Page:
Nike Zoom Fly.
The Nike Zoom Fly is a shoe that looks and feels fast. With a light weight (248 Grams for Male’s) and full length carbon plate it feels springy as well as cushioned. With a full knit upper, with a big Nike swoosh on the side it also looks like it’s designed to go fast. The Nike Zoom Fly is an interesting shoe with unique design features that is reminiscent of the Nike Zoom 4% and Next% which are the shoes that are currently under the microscope due to their apparent performance advantage backed up by an array of distance world records being broken in the shoe over the past couple of years. The most famous of these World Records being the unnofficial 1 hour 59 minute 42.2km race that is the first time that the marathon distance was run in under 2 hours, even though it was outside of race conditions and is not considered a world record.
I first purchased the shoes for faster track work and worouts. Rather than longer runs in a look to translate the fast feeling footwear into some extra speed at lower distances while still utilising a more protective shoe for the longer and therefore naturally slower runs. As the shoes are significantly different to other shoes. I found the shoe did encourage a different running style early on. This meant waking up with sore calf muscles after a session of running in the shoe. This calf pain was because I was finding I was unintentionally striking closer to my forefoot rather than my heel. Finding I had more of a natural tendency to forefoot strike in the shoe was most likely cause by the lower stack height than I was used to. Stack height of shoes, refers to the height of the sole and is generally linked to the amount of cushioning found in a shoe. The other significant difference that usually encourages a forefoot strike rather than a heel strike is the heel drop, this is the difference between the height of the cushioning through the heel and the cushioning through the forefoot. The Nike Zoom Fly is based around a 10mm drop which is actually industry standard for a traditional running shoe.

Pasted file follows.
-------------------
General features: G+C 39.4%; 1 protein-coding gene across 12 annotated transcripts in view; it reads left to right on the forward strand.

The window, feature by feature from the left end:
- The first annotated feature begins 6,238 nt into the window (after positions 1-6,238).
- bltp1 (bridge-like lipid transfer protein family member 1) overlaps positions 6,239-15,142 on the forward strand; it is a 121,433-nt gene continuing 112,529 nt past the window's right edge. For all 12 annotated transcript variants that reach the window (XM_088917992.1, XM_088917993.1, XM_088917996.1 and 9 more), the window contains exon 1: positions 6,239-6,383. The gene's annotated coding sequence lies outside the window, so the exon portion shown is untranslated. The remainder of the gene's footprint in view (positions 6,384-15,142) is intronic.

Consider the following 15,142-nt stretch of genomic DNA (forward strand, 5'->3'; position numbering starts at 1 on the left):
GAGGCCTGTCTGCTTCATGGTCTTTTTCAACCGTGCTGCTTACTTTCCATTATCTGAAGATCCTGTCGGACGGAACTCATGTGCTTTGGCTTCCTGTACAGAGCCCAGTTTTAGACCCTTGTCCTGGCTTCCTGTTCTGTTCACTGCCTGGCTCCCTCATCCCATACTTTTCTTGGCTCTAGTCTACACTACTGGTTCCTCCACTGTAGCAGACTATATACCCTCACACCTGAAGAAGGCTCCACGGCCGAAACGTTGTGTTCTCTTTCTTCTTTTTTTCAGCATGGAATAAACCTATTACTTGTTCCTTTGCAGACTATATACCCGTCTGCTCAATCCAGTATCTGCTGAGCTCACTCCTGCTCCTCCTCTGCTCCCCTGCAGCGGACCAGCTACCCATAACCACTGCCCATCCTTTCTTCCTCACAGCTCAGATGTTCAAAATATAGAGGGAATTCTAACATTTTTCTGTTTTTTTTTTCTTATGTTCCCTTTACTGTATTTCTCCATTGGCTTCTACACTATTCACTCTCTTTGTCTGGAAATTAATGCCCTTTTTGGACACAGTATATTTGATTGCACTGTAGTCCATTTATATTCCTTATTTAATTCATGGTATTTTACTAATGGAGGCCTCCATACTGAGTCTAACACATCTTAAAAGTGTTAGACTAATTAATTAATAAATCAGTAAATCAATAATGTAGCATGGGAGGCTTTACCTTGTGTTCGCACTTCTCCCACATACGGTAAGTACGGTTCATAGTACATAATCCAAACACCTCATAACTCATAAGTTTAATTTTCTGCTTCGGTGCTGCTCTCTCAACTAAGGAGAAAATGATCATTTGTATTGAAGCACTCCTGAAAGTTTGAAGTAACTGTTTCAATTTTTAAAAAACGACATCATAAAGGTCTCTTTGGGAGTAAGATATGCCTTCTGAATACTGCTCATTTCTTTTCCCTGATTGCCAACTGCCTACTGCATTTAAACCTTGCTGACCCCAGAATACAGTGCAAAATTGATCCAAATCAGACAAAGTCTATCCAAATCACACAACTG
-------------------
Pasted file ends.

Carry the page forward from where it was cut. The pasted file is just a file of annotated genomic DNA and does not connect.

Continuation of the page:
After purchasing the shoes originally to run faster track sessions I started to find that I was actually more comfortable in some loger runs with the lighter weight footwear. Often during the longer KM’s my legs would feel less heavy and fatigued and the amount of cushioning combined with the carbon plate felt protective enough to feel confident in the injury prevention features of the shoe. Since purchasing these shoes early this year I have put around 500km of running into them, at this stage they are ready for replacement as the sole is getting worn and the foam is showing signficant signs of compression. In this time I have set a PB over the half marathon time with a run of 1 hour 24 minutes at Werribee Mansion Half Marathon run and also ran my first marathon in a time of 3 hours 30 minutes.
When thinking about the shoe you should choose, the first thing you should consider is injuries. Injuries and injury prevention are my biggest consideration when it comes to running shoes. Often in the clinic we use running shoes to assist in certain conditions. No matter if your aim is to run your first 10K race or to qualify for the Olympics, injuries will be one of the biggest considerations of whether you will be succesful at reaching your goal and ensure that you can enjoy the process! Running with foot pain is absolutely no fun! I believe all runners with a history of foot pain wuld benefit from seeing a sports Podiatrist to have a conversation around injury prevention and trying to manage injury risk factors.